Learn how the number and type of medical staff in an air ambulance varies from region to region and how these differences are a result of different rules and requirements. Find out how different medical teams work together to help critically ill and injured patients while they are being transported.
Staffing of air ambulances and aviation rules
Pilots on an air ambulance depends on a number of things, like the type of aircraft used. These could be: rotor or fixed-wing, propeller or jet engine, and single or dual pilots. Staffing needs are also affected by accreditation standards and experience levels, which are measured in flight hours. Also, the number and types of medical staff on board can be affected by the plane’s medical capabilities and equipment. One thing that remains constant, however, is required education for the medical teams.
In North America, most air ambulance crews in the U.S. and Canada are made up of a nurse and a paramedic. Nurses must have at least 3 years of experience in the emergency room (ER) or intensive care unit (ICU). Their training gives them the skills they need to care for critically ill patients while they are being flown to a hospital. Paramedics have a lot of emergency training and experience, which allows them stabilize patients and give them advanced life support.
It’s important to remember that medical staffing requirements may vary in different U.S. states. Air ambulance providers may have their own staffing models based on internal policies and procedures.
In Europe, the European Aeromedical Institute (EURAMI) sets the guidelines for medical staff. EURAMI says that a critical care nurse and a critical care paramedic should be on the crew of an air ambulance. Although, it is not uncommon for a physician to be part of the routine medical team. These professionals have advanced training and experience in caring for critically ill patients, so they can make sure that all of their medical needs are met while they are being moved.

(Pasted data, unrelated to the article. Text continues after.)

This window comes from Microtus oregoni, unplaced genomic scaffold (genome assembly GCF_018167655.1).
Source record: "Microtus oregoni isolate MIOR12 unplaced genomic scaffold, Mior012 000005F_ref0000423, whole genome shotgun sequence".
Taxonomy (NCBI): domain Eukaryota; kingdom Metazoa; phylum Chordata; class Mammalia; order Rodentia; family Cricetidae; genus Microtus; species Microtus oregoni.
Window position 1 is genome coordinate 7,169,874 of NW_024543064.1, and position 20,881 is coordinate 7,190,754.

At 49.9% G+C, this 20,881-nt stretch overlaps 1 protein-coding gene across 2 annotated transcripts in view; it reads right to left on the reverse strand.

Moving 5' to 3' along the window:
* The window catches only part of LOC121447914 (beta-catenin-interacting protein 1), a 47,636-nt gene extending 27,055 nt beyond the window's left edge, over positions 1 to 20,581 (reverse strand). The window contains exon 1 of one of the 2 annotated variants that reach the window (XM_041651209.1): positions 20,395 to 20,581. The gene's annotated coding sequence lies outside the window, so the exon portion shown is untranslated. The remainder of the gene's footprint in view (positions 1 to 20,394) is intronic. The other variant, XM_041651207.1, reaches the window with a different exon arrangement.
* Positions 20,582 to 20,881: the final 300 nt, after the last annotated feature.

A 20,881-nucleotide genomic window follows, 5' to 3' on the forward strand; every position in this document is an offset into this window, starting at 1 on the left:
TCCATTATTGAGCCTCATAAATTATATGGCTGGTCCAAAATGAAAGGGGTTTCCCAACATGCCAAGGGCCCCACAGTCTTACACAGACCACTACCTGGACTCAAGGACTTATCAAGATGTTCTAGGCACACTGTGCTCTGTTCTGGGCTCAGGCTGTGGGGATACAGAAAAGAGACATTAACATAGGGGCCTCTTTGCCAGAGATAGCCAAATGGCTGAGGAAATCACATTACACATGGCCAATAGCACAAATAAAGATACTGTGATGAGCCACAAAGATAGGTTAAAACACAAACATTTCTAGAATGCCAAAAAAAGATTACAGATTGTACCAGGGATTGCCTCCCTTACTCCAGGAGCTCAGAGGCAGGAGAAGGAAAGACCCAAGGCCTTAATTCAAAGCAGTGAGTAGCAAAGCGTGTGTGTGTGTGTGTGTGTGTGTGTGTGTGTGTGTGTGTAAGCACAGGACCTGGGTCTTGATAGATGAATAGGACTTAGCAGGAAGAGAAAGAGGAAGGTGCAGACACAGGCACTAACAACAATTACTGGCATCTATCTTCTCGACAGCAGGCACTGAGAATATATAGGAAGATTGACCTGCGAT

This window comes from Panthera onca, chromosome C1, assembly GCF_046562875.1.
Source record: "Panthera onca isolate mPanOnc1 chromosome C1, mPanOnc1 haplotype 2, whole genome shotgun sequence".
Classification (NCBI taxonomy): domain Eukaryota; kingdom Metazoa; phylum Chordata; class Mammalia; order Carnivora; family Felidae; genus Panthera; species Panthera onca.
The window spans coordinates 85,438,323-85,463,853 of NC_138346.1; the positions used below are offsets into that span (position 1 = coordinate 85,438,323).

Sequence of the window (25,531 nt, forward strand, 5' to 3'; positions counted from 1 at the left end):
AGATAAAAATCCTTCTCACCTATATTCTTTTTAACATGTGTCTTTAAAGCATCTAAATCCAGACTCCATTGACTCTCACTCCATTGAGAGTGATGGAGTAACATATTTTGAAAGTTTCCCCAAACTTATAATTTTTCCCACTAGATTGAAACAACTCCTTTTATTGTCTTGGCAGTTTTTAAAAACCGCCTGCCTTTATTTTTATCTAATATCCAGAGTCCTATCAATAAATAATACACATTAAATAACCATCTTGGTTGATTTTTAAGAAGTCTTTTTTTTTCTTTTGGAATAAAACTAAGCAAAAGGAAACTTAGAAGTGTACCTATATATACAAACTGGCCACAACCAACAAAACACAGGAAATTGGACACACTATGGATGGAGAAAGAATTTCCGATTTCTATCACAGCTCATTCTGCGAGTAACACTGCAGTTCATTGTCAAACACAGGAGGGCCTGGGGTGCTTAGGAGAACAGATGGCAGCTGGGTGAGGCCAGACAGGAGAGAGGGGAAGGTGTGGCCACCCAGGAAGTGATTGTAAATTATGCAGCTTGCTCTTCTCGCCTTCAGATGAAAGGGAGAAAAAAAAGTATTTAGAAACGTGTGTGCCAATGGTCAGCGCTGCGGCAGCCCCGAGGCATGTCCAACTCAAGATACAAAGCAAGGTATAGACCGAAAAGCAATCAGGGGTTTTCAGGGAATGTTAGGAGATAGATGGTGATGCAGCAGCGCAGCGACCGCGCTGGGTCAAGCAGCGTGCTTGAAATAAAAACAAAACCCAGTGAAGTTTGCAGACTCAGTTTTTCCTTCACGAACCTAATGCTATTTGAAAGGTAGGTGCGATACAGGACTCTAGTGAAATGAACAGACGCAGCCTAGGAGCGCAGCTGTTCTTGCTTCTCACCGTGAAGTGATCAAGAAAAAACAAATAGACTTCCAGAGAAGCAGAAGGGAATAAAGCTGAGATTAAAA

In Australia, an air ambulance crew must have at least one flight nurse. Flight nurses get training in advanced life support and are responsible for providing medical care during transportation. Depending on how sick the patient is, the flight nurse may be accompanied by a flight paramedic.
Developing Countries and Regions
Because of a lack of resources and infrastructure, the number of medical staff in air ambulances may be reduced in many developing countries. A pilot and a nurse or paramedic with basic training are usually on the crew. For remote and urgent medical evacuations, these configurations are not uncommon and are reflective of resources available.
Please keep in mind that these general guidelines are just a starting point. Some air ambulance services may have additional medical staff, like doctors or respiratory therapists, to help with certain medical conditions.
Medical staffing for air ambulances vary around the world, but the main goal is always the same: to give the best care possible to critically ill or injured patients during transport. Each country has its own rules and requirements, but a typical crew consists of a nurse and a paramedic who have both been trained and have a lot of experience dealing with critical cases.
To learn how your medical transport program can meet the accreditation standards or enhance internally defined standards, contact us today.